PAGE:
A time comes in every fly fisherman’s career when it becomes clear that he (or she) has too much gear.
An outsider will recognize this long before the fly fisherman, but it seems that at some point, the vast majority of fly fisherman will eventually talk about simplifying. This may mean using a lanyard instead of a vest, carrying a single fly box instead of three, or taking up tenkara, which itself requires the purchase of more gear.
There’s an irony to the oft-told story of the boy who started fishing with cane rod, then grew into the fly fisherman who owns a small-brook rod, a small-river rod, a medium-river rod, a large-river rod, single- and double-handed salmon/steelhead rods, a stillwater rod and maybe a saltwater rod. And a few spare rods just in case. Each rod, of course, needs a matching reel. While there is legitimate need for a range of rods, this same fly fisherman will fondly recall the remarkable enjoyment, and simplicity, of chasing bluegill, bass, trout or some other fish with that cane rod of their childhood.
It’s been posited that a fly fisherman moves through four stages in how he approaches the sport, and the same might be true of gear:
- The first stage entails learning to cast with a rod that was passed down as a gift or was simply inexpensive enough to warrant an attempt at fly fishing. The first fish caught on this rod will likely be remembered forever. A fly box — probably a small, free one from the fly shop — and forceps fit into any available pocket. A broken branch serves as a wading staff.
- Stage two entails replacement of that first rod and reel with counterparts that are shiny and new, both of which are more of a personal choice, and not a choice necessarily predicated on budget. Then there’s the vest; two, three or five more fly boxes and the flies to fill them; a decent mesh net; a wading staff; and maybe waders and felt-sole wading boots.
- It all peaks in the third stage. A preference for a specific brand means new rods, new reels (with back ups for both) and new lines for every type of water fished or species chased. The vest may be replaced with a chest or sling pack. A rubber net is a must have, as is a lightweight, high-strength composite alloy collapsible wading staff. New rubber-soled wading boots include carbide cleats. A multitude of flies are purchased or tied, and if tied, enough materials to last three lifetimes must be bought.
- The stage of simplification. It’s not so much about catching fish anymore, it’s the act — the gear is secondary. Maybe an attempt to recapture the pure joy of that first fly rod-caught fish, or perhaps avoiding hauling so much stuff around the river. Perhaps the rod is one built at home…not perfect but nice looking enough, and mated to a reel chosen for no other reason than it’s a favorite. The single fly box may not be filled, but it has every fly that’ll be needed.
If the level of a fly fisherman is measured by his gear, I’m still an amateur. Coming into the hobby later in life hasn’t afforded me the years that many spend accumulating equipment.
I did, however, purchase a new net at the club auction this week, for many reasons. Sure, it’s lighter than my current net and more “appropriately sized” for the trout I land. Crafted by a club member who’s also a skilled woodworker (so, made in America), it’s one of a limited set with the club logo (in enamel and metal) worked into the handle, and my winning bid will go into the pool of money the club donates to many conservation organizations.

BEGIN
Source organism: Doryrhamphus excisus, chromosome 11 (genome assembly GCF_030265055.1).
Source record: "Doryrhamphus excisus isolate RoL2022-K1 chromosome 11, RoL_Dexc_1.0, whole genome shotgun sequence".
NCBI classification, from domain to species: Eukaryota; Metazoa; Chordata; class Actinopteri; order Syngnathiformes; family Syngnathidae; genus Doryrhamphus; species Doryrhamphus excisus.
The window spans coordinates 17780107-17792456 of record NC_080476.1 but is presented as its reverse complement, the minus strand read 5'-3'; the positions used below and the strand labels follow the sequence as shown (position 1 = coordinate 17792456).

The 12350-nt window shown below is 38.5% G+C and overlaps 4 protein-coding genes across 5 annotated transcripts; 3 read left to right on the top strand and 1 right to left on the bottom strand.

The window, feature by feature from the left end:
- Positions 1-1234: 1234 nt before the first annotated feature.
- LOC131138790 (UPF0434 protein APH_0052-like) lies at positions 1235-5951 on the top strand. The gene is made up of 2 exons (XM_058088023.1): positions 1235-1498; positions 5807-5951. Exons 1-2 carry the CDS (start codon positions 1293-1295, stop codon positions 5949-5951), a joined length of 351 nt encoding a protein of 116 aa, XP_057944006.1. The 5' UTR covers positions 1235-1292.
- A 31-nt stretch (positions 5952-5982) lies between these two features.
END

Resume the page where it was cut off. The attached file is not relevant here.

Fly fishing is not stuff, it’s what you do. (And it really shouldn’t matter what you use to do it.)
April 13, 2012 at 2:10 pm
Hi Patrick. I jumped right to number 3 and am holding steady.
April 16, 2012 at 6:47 am
Mark, they say “resistance is futile,” but I’m trying, man…
April 13, 2012 at 6:46 pm
I agree with the post. I skipped 3 and went right to 4 and I’m happy, easily entertained and fish because I just like being outdoors and fishing is a good excuse.
April 16, 2012 at 6:51 am
A man with a plan. Guess I’m at 3.5…still sorting out they style of rod action I like, which may mean testing quite a few brands at all ends of the spectrum. But the ‘entertainment factor’ is big…I want the rod action once a fish is hooked to be just as fun as the action when casting.
April 15, 2012 at 5:59 pm
Well written, Patrick. I agree with both Mark and Howard. Now that I am re-entering the fly fishing frenzy, I have to be a bit more cost frugal than when I was younger. However, accumulating stuff is part of the fun of fly fishing.
April 16, 2012 at 6:56 am
That’s why the doggone club auction is so dangerous…there’s a lot of reasonably priced stuff, but when you add it all up it’s $600 for the evening. This year I passed up some restored bamboo rods that looked great, a boot bag, and good-looking flies. (I was a bit worried I was falling into the trap of buying flies because they looked good to me and not necessarily because they’d look good to the fish.) That all said, and as I mentioned to Howard/cofisher, I’m trying to find the gear I like, but without going crazy. And it is frustrating…I equally like my $150 home-built rod, my inexpensive 3 wt. and my mid-priced name-brand 5 wt.
April 16, 2012 at 3:38 am
Well put. I have better gear than I used to, but none is top-end, and most of it is in various states of repair. I do have a wish list, but I’m still grateful just to go.
April 16, 2012 at 7:01 am
You’ve hit it on the head for me…I have a wish list too, but I’ve got to get either my brother or son to get more involved in the sport, that way I can hand down some of my gear, thus justifying its replacement with what I want, now that I can afford to spend a bit more and, more importantly, have a clue as to what I really like!
P.S. Really liked your interview with April Vokey. Much better than the sound bites and snippets usually seen.